INBS bondholders lose liquidation attempt
TWO OF Irish Nationwide Building Society’s (INBS’s) subordinated bondholders lost an attempt to revive their UK lawsuit seeking to have the nationalised property lender liquidated.
The bondholders, Satinland Finance Sarl and Trimast Holding Sarl, had no hope of prevailing in the dispute and should not be allowed to appeal last month’s dismissal of the case, a panel of three judges ruled yesterday at the Court of Appeal in London.
“I am satisfied that the judge was right in concluding the claim would fail,” Judge Terence Etherton said at the hearing. “This application should be dismissed.”
The investors sought to force a BNP Paribas unit, which was acting as debt trustee, to file a winding-up petition against INBS.
The suit came after Minister for Finance Brian Lenihan said on September 30th that subordinated bondholders would be expected to share in the cost of bailing out INBS and Anglo Irish Bank. Mr Lenihan said the cost of rescuing the lenders could be as much as €39.7 billion.
The bondholders’ lawyer, Nick Brocklesby, did not immediately return a call seeking comment.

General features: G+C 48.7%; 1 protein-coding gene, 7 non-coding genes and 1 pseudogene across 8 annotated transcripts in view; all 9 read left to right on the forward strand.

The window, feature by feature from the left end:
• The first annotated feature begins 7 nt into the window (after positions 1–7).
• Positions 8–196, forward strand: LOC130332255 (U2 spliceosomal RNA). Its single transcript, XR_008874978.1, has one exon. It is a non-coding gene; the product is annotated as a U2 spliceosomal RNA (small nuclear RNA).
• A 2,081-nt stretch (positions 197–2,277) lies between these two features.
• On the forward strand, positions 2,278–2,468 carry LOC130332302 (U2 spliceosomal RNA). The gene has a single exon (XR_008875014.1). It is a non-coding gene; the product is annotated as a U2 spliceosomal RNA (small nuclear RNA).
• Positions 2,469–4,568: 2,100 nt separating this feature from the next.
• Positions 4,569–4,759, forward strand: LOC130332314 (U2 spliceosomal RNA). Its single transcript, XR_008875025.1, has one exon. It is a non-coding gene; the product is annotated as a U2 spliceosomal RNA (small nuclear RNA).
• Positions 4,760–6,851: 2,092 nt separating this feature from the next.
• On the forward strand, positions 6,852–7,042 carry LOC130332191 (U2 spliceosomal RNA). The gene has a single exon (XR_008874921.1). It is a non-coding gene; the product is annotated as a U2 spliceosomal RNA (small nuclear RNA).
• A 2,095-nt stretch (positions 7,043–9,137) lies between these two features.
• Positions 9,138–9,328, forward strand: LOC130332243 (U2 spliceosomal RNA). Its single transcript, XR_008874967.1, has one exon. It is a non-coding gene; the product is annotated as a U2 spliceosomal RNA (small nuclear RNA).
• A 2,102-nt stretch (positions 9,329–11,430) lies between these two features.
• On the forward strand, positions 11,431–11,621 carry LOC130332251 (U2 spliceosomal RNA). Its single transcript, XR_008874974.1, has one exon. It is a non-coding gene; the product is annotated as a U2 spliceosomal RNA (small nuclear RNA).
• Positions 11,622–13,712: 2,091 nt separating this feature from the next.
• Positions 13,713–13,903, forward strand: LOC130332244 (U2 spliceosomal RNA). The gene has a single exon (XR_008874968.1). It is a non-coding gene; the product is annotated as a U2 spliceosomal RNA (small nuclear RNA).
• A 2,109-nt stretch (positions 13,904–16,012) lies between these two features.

Among the holders of Irish Nationwide-issued subordinated debt is Russian billionaire and owner of Chelsea football club, Roman Abramovich. In October, his investment vehicle, Millhouse, threatened to sue Ireland over its treatment of junior debt-holders in Irish Nationwide.
“We urge Irish authorities to reconsider their position on INBS subordinated bonds and come out with a detailed plan on what is going to happen to this institution,” Millhouse said. It is believed Millhouse bought the subordinated bonds in August 2009.
Satinland and Trimast, which hold 25.6 per cent of Irish Nationwide’s 13 per cent lower Tier 2 bonds due in 2016, sued the lender and BNP Paribas Trust over claims Ireland had indicated the lender would not pay interest or principal as it becomes due on the notes.
Irish Nationwide won dismissal of the case, leading to the appeal.
The Government took INBS into State control earlier this year as the National Asset Management Agency (Nama) applied heavy discounts on the value of its property development loans.
INBS is estimated to have about £700 million (€820 million) of debt outstanding from four bond issues. Its bonds are trading at a significant discount in the secondary market, with the 2016 bonds quoted at about 30 cents on the euro. – (Bloomberg)